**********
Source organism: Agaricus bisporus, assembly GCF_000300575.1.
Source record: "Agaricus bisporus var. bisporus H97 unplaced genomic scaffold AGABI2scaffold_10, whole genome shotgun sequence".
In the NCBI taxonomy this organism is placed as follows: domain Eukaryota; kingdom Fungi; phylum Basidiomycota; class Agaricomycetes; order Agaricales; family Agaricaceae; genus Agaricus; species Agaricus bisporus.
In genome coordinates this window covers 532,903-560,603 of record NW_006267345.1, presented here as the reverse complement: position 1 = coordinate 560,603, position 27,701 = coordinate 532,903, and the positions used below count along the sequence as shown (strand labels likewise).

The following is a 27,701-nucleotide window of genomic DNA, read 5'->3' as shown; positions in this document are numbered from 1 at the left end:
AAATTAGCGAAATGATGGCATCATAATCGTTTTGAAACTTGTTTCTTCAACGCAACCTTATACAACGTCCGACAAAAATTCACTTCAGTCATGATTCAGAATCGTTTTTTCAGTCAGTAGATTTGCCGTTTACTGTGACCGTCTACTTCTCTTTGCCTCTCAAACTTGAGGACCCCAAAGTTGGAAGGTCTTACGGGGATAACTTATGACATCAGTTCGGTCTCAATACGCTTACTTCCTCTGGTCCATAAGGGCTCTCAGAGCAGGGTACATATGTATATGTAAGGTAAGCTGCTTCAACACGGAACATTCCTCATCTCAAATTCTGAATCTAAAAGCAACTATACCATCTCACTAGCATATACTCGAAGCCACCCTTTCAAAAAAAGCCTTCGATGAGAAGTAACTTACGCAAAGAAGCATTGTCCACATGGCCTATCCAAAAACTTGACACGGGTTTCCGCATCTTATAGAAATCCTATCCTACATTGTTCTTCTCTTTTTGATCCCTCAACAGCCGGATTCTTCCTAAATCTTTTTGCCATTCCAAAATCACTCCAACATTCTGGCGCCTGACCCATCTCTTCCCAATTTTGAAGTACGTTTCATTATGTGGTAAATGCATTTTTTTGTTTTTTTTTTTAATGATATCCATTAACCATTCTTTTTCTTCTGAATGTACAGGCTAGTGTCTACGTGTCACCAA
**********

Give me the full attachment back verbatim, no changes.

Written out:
Source organism: Agaricus bisporus, assembly GCF_000300575.1.
Source record: "Agaricus bisporus var. bisporus H97 unplaced genomic scaffold AGABI2scaffold_10, whole genome shotgun sequence".
In the NCBI taxonomy this organism is placed as follows: domain Eukaryota; kingdom Fungi; phylum Basidiomycota; class Agaricomycetes; order Agaricales; family Agaricaceae; genus Agaricus; species Agaricus bisporus.
In genome coordinates this window covers 532,903-560,603 of record NW_006267345.1, presented here as the reverse complement: position 1 = coordinate 560,603, position 27,701 = coordinate 532,903, and the positions used below count along the sequence as shown (strand labels likewise).

The following is a 27,701-nucleotide window of genomic DNA, read 5'->3' as shown; positions in this document are numbered from 1 at the left end:
AAATTAGCGAAATGATGGCATCATAATCGTTTTGAAACTTGTTTCTTCAACGCAACCTTATACAACGTCCGACAAAAATTCACTTCAGTCATGATTCAGAATCGTTTTTTCAGTCAGTAGATTTGCCGTTTACTGTGACCGTCTACTTCTCTTTGCCTCTCAAACTTGAGGACCCCAAAGTTGGAAGGTCTTACGGGGATAACTTATGACATCAGTTCGGTCTCAATACGCTTACTTCCTCTGGTCCATAAGGGCTCTCAGAGCAGGGTACATATGTATATGTAAGGTAAGCTGCTTCAACACGGAACATTCCTCATCTCAAATTCTGAATCTAAAAGCAACTATACCATCTCACTAGCATATACTCGAAGCCACCCTTTCAAAAAAAGCCTTCGATGAGAAGTAACTTACGCAAAGAAGCATTGTCCACATGGCCTATCCAAAAACTTGACACGGGTTTCCGCATCTTATAGAAATCCTATCCTACATTGTTCTTCTCTTTTTGATCCCTCAACAGCCGGATTCTTCCTAAATCTTTTTGCCATTCCAAAATCACTCCAACATTCTGGCGCCTGACCCATCTCTTCCCAATTTTGAAGTACGTTTCATTATGTGGTAAATGCATTTTTTTGTTTTTTTTTTTAATGATATCCATTAACCATTCTTTTTCTTCTGAATGTACAGGCTAGTGTCTACGTGTCACCAA